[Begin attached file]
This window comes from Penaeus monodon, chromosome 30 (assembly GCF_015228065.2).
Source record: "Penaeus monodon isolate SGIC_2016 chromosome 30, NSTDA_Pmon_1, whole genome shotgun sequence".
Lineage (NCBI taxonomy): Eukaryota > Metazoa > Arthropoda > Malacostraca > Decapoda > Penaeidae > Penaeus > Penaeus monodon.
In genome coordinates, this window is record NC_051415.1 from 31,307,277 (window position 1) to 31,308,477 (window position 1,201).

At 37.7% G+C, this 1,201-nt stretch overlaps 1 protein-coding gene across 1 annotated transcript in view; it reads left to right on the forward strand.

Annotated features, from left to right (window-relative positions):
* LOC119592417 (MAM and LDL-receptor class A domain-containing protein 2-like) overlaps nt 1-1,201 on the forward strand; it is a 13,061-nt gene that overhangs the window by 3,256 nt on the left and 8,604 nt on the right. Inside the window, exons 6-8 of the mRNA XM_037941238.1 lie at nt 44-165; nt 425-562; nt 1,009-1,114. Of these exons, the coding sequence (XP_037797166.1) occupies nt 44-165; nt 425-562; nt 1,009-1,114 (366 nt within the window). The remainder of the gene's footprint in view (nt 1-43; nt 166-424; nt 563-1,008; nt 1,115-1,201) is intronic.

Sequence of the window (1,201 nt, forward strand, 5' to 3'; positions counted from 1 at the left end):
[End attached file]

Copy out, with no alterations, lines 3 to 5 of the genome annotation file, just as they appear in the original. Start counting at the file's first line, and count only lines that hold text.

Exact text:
Lineage (NCBI taxonomy): Eukaryota > Metazoa > Arthropoda > Malacostraca > Decapoda > Penaeidae > Penaeus > Penaeus monodon.
In genome coordinates, this window is record NC_051415.1 from 31,307,277 (window position 1) to 31,308,477 (window position 1,201).

At 37.7% G+C, this 1,201-nt stretch overlaps 1 protein-coding gene across 1 annotated transcript in view; it reads left to right on the forward strand.